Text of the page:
[TUHS] History of #! interpretation in Unix

Warner Losh imp at bsdimp.com
Tue Jan 18 02:35:34 AEST 2011

On 01/16/2011 14:37, John Cowan wrote:
> Sven Mascheck scripsit:
>> With /bin/sh you actually meant any shell calling "itself"?
>> Otherwise I'm afraid, I have some difficulties following you.
> I mean that whereas (t)csh uses /bin/sh to run scripts with no
> shebangs, the Posix-compatible shells execute scripts with no
> shebangs directly.  And this is Bad.

The alternatives are worse.

On a sysIII system, you had the situation where scripts would be 
executed by whatever your shell.  So if you put a script on the system, 
you had to make sure everybody used csh and write it in csh, or you had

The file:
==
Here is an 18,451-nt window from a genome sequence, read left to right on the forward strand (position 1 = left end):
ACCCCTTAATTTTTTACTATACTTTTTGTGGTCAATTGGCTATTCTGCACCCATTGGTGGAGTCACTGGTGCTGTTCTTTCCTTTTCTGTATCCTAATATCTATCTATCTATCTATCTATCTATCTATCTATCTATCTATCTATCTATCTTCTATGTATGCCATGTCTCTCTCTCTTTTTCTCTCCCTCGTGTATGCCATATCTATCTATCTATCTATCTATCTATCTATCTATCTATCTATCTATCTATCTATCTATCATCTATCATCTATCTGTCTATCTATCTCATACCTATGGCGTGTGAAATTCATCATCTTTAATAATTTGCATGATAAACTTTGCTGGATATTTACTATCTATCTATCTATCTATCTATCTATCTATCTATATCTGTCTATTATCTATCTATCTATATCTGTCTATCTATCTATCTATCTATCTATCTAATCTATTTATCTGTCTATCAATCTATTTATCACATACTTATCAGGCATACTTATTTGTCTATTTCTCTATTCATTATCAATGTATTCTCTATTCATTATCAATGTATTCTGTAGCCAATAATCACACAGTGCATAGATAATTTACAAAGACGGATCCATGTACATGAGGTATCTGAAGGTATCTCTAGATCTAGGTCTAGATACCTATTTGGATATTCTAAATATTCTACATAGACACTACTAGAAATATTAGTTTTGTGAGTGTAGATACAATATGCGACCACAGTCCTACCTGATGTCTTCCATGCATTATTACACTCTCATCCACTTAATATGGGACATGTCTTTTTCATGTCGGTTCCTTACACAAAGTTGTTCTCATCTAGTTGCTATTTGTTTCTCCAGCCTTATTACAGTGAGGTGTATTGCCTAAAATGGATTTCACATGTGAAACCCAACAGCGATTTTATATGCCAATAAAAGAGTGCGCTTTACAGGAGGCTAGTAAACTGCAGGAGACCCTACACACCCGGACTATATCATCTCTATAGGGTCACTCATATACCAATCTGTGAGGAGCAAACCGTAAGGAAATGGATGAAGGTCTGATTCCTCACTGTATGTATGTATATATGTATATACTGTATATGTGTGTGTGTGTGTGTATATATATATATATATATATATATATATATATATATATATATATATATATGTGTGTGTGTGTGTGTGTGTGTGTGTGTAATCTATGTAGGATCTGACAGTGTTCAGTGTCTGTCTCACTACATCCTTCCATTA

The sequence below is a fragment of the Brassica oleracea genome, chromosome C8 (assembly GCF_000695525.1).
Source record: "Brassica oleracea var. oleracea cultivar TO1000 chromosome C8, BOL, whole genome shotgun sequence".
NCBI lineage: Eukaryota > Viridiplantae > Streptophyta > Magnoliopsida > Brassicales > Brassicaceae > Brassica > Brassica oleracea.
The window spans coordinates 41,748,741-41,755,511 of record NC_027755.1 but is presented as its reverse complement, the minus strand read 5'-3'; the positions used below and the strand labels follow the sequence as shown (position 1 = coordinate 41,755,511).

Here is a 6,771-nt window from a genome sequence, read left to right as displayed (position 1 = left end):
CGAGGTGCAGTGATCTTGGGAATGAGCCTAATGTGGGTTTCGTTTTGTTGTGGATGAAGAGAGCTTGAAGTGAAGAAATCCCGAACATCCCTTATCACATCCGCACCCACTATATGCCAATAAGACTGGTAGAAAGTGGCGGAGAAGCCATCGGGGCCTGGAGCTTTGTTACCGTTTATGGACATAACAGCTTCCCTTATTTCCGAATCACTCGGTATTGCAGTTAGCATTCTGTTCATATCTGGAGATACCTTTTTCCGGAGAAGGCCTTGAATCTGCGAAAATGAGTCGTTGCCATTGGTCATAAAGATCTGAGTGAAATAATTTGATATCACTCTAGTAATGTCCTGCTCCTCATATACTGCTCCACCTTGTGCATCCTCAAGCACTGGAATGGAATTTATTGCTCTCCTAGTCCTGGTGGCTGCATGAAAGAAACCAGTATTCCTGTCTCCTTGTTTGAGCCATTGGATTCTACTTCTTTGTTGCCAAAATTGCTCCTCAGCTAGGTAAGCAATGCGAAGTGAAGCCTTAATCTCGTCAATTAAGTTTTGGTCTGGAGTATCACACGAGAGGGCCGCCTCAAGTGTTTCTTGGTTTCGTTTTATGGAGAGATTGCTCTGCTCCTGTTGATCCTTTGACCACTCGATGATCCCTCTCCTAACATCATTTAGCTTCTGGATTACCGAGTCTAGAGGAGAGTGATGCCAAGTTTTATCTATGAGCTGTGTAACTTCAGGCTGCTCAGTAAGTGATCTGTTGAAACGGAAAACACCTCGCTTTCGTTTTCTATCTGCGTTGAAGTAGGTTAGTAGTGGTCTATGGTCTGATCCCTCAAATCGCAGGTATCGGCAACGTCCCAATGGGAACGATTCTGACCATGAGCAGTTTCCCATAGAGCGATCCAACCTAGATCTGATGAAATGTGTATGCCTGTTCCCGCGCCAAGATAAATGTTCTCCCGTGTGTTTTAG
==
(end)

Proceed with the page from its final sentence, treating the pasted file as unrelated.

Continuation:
to make sure nobody did and write it in /bin/sh.

The current situation says that 'you must opt-in' to a different shell, 
which leads to more predictable behavior.

Later, #! processing moved into the kernel so that interpreters would 
execute things directly.

To cope with that confusing mess, the perl env hack was born so that the 
perl scripts could execute anywhere, independent of the shell driving it.


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